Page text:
Review: Zeiss Milvus 85mm f/1.4

16 May 2017 | Category: Stills

Review: Zeiss Milvus 85mm f/1.4

We have a number of different 85mm lenses available for hire, which gives you scope to try out a number of different options if you’re considering adding your own 85mm lens to your kit bag. For this test, I was shooting with the Nikon D810.

The Zeiss Milvus 85mm f/1.4 is a little different from the rest. It’s a big, heavy, manual focus lens, but it’s known for its sharpness.  

If you find lens design attractive, then the Zeiss Milvus is going to really appeal. It has been beautifully crafted with a matte polish which gives you an impression of just how high quality this lens is. 

Around the base of the lens is an aperture ring, which is ideal for those who are working with older Nikon cameras. Otherwise, if you’re using something like the Nikon D5 or the Nikon D810, you’ll need to set the ring to the f/16 position and use the on-camera controls to set aperture. There’s a small lock button to ensure it doesn’t slip out of the f/16 position, which you’ll need to press if you want to release it for other apertures.

The majority of the body of the lens is taken up with the manual focusing ring. This is half textured with a rubberised coating, which makes it particularly easy to get a grip on when you’re focusing while looking through a viewfinder. Focusing markings are found on the lens, starting at the minimum focusing distance of 0.8 metres, all the way up to infinity. 

Twisting the lens ring is quite a satisfying operation, feeling smooth and precise as you’re moving it to achieve critical focus. If you’re not used to working with a manual focus ring, it may feel a little strange at first to have to use it for every shot - but it soon starts to become second nature. 

If you’re working with an ultra high-resolution camera like the Nikon D810, you’ll need to make sure your focusing is as precise as possible, especially if you’re shooting at wide apertures like f/1.4 or f/2. Focusing and recomposing can also be problematic if you’re shooting through the viewfinder, as moving the camera enough can throw your focus off.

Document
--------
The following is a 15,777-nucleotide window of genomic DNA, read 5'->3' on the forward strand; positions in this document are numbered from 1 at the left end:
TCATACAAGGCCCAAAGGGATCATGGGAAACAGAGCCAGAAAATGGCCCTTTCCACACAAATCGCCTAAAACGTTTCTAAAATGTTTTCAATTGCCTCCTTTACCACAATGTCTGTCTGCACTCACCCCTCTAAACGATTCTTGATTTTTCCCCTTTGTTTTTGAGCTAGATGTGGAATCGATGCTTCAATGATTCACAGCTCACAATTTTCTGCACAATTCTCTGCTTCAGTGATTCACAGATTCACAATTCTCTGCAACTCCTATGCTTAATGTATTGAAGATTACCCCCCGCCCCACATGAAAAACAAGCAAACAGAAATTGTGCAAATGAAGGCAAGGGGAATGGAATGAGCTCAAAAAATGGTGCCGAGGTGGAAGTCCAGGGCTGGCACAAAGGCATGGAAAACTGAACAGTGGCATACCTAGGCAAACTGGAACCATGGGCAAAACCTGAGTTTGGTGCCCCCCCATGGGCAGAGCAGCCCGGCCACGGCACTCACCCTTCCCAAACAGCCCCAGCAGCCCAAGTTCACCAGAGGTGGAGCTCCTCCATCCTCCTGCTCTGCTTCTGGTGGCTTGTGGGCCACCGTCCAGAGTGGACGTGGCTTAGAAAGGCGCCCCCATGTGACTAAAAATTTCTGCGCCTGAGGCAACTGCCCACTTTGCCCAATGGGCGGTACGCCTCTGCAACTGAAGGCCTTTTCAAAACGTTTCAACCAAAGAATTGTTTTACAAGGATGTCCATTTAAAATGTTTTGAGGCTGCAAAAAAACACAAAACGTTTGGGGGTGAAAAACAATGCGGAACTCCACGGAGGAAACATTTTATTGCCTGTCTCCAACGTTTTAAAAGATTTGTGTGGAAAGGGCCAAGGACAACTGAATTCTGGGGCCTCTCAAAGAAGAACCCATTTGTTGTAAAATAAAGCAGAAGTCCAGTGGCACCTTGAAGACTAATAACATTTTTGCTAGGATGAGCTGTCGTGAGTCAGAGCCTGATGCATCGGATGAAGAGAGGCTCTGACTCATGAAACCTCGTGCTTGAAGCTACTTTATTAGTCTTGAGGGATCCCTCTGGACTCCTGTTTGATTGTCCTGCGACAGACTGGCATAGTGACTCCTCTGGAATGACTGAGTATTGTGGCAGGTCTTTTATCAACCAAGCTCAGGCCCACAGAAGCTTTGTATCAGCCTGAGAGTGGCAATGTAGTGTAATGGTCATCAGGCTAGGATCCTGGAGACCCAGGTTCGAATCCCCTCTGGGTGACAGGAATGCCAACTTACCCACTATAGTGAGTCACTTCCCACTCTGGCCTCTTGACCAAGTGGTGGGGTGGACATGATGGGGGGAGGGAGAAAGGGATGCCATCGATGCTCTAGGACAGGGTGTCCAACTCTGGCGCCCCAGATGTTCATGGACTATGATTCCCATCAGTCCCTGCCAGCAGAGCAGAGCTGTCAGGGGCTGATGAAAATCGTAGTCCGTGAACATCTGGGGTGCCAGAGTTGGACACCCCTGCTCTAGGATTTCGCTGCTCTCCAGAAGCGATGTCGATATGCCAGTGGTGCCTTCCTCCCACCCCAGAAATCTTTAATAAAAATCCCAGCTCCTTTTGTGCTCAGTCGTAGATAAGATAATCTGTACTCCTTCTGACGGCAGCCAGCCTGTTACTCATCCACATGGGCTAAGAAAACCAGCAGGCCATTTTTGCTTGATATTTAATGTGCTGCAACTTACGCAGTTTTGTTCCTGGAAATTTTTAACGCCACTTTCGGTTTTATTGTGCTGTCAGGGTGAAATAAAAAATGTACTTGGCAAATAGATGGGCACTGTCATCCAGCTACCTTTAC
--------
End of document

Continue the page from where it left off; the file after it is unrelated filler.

That’s where using Live View in conjunction with this lens really comes into play - especially for still life shots, or reasonably still portrait sitters. You can zoom into 5x or 10x to ensure critical focus, and what's more, when you’re using Live View, you can focus anywhere within the frame.

Most importantly, the image quality from this lens is superb. Although it takes some skill to get focusing right, the sharpness to be had when you do is phenomenal. Furthermore, out of focus areas are rendered beautifully, making it ideal for a number of different subjects. Portraits would be the obvious choice, with the classic 85mm lens making for some flattering results. It’s also useful for still life, and while it’s not a true macro lens, traditional macro-type subjects, such as flowers, look stunning through the sharpness of the Zeiss optics. 

If you would like to try the Zeiss Milvus 85mm f/1.8, you can find details on its availability here. You can see our full range of Zeiss Milvus lenses, from 15mm to 135mm, here